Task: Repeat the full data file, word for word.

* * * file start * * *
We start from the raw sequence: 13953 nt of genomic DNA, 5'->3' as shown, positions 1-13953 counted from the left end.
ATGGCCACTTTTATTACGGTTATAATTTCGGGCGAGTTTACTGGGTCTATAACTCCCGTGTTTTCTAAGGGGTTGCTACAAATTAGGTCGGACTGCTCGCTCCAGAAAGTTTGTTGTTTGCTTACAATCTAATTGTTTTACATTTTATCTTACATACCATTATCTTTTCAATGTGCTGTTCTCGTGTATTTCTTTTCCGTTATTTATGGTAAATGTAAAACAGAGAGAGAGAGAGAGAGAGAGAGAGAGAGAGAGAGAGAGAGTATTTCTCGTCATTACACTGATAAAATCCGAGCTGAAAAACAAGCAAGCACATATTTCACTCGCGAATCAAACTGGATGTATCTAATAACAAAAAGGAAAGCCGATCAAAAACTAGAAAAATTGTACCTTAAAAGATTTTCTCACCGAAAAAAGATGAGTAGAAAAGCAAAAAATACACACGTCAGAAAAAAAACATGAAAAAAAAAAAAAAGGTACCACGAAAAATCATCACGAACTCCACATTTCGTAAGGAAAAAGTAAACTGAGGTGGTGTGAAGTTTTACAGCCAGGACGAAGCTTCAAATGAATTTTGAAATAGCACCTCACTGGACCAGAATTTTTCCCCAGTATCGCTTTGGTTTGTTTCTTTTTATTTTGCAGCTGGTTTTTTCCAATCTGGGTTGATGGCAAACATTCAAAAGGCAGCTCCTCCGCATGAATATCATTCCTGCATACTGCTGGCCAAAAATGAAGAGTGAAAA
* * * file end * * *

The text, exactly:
We start from the raw sequence: 13953 nt of genomic DNA, 5'->3' as shown, positions 1-13953 counted from the left end.
ATGGCCACTTTTATTACGGTTATAATTTCGGGCGAGTTTACTGGGTCTATAACTCCCGTGTTTTCTAAGGGGTTGCTACAAATTAGGTCGGACTGCTCGCTCCAGAAAGTTTGTTGTTTGCTTACAATCTAATTGTTTTACATTTTATCTTACATACCATTATCTTTTCAATGTGCTGTTCTCGTGTATTTCTTTTCCGTTATTTATGGTAAATGTAAAACAGAGAGAGAGAGAGAGAGAGAGAGAGAGAGAGAGAGAGAGAGTATTTCTCGTCATTACACTGATAAAATCCGAGCTGAAAAACAAGCAAGCACATATTTCACTCGCGAATCAAACTGGATGTATCTAATAACAAAAAGGAAAGCCGATCAAAAACTAGAAAAATTGTACCTTAAAAGATTTTCTCACCGAAAAAAGATGAGTAGAAAAGCAAAAAATACACACGTCAGAAAAAAAACATGAAAAAAAAAAAAAAGGTACCACGAAAAATCATCACGAACTCCACATTTCGTAAGGAAAAAGTAAACTGAGGTGGTGTGAAGTTTTACAGCCAGGACGAAGCTTCAAATGAATTTTGAAATAGCACCTCACTGGACCAGAATTTTTCCCCAGTATCGCTTTGGTTTGTTTCTTTTTATTTTGCAGCTGGTTTTTTCCAATCTGGGTTGATGGCAAACATTCAAAAGGCAGCTCCTCCGCATGAATATCATTCCTGCATACTGCTGGCCAAAAATGAAGAGTGAAAA